T-C, I was referring to the Napier Lion bottom-end construction/lubrication (inc' oil jets to pistons)
being robustly capable of allowing 'type-test' longevity - running as a service engine on regular fuel
(which the R/R R-type was unable to emulate) - as well as a useful high-power tuned 'sprint' engine.
I am unsure as to whether the Buzzard/R/Griffon I had oil jets to the underside of pistons.

I am also unaware as to whether the detuned R/Griffon I ever attempted a type test, let alone passed or failed a type test.

I would also point out that the Buzzard was type tested at 800hp, which I suspect was similar power to a detuned racing Lion that passed a type test. If there ever was such a thing.

The Buzzard was heavier, but not significantly heavier, than the Lion.

J.A.W.
J.A.W.
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Re: Last & Best of the Piston Engine Fighter Aircraft.

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wuzak wrote:
Tue Jun 29, 2021 6:49 am
J.A.W. wrote:
Tue Jun 29, 2021 1:18 am
Hurricanes had no useful role in assaulting Festung Europa & the post-invasion push into the Reich, &
Clostermann writes poignantly of Hurricanes having to be withdrawn from ops there, after they'd
suffered withering losses from being pressed into A2G sorties against the Nazi V1 launch sites.
Really?

With the availability of Spitfire Vs, IX/XVIs and XIVs, Mosquito FB.VI, B.IV, B.IX and B.XVI, and Typhoons and Tempests, the RAF had to use Hurricane fighter-bombers against V1 sites?

I am seriously doubting that story.
According to P. Clostermann, on escort duties in his Spitfire, in 'The Big Show - C & W 1951'; P.77:

'Discovery of the V1 - December 1943'

"Gradually every every type of aircraft was mobilised & thrown against the 'rocket coast' as the
coast from Boulogne to Cherbourg came to be called. 184 Squadron with its old Hurricanes was
soon sent into the fray. With their four 60lb rockets the miserable machines dragged along at 200mph.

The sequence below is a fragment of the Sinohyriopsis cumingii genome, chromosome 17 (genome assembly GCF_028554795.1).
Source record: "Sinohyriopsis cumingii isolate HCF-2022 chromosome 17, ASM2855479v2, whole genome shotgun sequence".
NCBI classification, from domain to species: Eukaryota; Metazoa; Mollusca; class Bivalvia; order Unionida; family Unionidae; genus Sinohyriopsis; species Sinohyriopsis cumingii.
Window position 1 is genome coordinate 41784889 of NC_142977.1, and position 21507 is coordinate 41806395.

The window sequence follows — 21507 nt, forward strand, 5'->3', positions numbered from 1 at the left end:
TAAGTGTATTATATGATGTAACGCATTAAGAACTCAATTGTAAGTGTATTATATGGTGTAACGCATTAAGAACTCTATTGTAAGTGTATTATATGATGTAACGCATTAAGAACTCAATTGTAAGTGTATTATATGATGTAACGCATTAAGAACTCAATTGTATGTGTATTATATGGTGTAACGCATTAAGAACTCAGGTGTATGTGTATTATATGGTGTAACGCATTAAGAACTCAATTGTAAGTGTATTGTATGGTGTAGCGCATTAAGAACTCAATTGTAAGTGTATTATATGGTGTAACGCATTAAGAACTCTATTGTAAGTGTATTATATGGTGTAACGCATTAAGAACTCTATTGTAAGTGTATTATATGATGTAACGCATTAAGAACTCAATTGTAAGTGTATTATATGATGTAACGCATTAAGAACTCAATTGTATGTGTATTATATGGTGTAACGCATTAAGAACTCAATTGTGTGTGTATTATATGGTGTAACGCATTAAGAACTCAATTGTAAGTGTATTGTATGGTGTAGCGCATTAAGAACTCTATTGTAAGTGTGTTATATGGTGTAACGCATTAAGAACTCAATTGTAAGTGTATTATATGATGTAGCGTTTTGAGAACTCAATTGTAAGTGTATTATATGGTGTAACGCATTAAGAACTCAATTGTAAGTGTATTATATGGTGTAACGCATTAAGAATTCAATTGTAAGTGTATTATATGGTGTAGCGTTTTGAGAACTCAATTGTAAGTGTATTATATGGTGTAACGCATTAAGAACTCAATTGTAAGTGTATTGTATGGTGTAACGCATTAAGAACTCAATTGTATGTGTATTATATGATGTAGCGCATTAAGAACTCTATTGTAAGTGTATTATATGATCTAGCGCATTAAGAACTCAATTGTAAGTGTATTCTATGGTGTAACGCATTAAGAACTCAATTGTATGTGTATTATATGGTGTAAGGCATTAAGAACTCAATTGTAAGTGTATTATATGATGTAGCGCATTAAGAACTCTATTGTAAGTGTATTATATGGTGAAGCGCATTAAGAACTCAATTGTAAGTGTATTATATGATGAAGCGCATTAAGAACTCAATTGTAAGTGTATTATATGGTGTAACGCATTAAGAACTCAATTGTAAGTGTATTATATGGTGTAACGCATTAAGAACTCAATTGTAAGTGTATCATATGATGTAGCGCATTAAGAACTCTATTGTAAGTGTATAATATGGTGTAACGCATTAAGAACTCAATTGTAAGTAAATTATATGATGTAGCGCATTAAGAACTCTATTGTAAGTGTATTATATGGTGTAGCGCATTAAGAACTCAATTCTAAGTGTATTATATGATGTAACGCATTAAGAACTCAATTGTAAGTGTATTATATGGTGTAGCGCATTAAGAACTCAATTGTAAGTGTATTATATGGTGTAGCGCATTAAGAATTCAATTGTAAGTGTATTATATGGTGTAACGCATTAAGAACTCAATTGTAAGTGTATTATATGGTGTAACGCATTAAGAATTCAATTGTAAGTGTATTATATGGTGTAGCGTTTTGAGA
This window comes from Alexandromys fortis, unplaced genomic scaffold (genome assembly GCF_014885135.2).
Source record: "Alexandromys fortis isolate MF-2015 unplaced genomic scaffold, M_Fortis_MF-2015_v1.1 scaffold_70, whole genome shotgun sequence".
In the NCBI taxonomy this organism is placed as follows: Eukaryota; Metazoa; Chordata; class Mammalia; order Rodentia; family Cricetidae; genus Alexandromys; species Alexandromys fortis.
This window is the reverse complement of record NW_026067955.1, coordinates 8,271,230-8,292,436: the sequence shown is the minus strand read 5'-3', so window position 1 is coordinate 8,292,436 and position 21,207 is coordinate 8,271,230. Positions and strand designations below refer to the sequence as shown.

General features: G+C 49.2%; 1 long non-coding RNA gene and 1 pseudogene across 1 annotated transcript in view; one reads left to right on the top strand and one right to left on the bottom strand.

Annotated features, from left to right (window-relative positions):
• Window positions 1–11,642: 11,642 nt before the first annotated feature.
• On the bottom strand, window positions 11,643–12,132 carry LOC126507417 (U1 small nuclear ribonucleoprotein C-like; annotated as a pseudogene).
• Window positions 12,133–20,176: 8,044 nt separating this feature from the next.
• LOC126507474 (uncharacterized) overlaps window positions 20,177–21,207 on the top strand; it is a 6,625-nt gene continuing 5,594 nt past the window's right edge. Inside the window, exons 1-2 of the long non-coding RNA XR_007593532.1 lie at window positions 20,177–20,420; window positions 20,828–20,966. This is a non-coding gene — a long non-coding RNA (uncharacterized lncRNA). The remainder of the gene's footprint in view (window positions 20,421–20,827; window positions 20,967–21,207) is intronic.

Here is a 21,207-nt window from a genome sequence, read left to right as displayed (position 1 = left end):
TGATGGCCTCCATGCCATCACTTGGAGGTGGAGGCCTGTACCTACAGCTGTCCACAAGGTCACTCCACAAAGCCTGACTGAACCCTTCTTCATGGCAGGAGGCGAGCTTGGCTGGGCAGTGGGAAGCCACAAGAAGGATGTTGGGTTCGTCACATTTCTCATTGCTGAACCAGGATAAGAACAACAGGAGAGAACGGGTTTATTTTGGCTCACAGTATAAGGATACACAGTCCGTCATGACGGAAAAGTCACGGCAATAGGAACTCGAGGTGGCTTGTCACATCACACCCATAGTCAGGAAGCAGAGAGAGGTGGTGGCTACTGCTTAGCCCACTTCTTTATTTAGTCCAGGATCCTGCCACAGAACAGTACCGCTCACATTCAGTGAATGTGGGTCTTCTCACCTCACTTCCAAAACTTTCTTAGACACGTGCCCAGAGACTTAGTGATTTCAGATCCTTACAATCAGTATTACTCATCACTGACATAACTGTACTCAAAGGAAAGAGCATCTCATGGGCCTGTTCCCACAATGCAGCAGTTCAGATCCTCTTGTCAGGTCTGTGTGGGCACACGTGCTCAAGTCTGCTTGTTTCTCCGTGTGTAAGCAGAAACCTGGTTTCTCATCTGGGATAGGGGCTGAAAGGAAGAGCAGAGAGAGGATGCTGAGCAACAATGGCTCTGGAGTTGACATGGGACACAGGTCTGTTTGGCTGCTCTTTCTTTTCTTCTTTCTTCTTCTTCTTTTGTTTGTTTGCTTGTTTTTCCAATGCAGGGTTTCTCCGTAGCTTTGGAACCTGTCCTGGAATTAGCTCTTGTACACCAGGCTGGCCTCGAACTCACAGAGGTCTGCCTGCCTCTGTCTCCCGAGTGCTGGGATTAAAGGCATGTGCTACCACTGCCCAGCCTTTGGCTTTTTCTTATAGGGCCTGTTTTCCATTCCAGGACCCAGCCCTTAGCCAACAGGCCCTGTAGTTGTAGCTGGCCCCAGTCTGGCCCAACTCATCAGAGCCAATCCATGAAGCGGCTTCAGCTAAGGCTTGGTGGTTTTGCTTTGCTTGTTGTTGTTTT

Exceptional courage was needed to go & try conclusions with the German flak at ground level & at
that speed.

With childish levity & spite we poked fun at the pilots & their misgivings. These were all the more
comprehensible as they were beginning to receive their new Typhoons, & it was a really a bit hard
for them to be shot down just as their dreams were about to be realised.

We didn't laugh long at their expense, anyway. On the 4th of December, 8 Hurricanes had just crossed
the French coast when 10 Me 109 G's attacked them... 184 Sq... defended themselves tooth & nail...
the Hurricanes didn't have much hope of coming through. 6 were brought down & the other 2 crashed
on landing... & we laughed on the other side of our faces when it was decided that in future the
Hurricanes would be escorted by Spitfires at ground level."

On '20th December P.81':

"Out of the corner of my eye I watched the Hurricanes about to launch their attack..."

( Clostermann goes on to describe the 'suicidal' attack, with a sole Hurricane surviving the flak,
albeit hit, then being aghast at being sent in to attack in turn):

"There was no question of attack...
I felt I was going to be hit any second & be shot down like the Hurricanes..."

FYI, Spit V's were next to be withdrawn, as also being too vulnerable... similarly, even the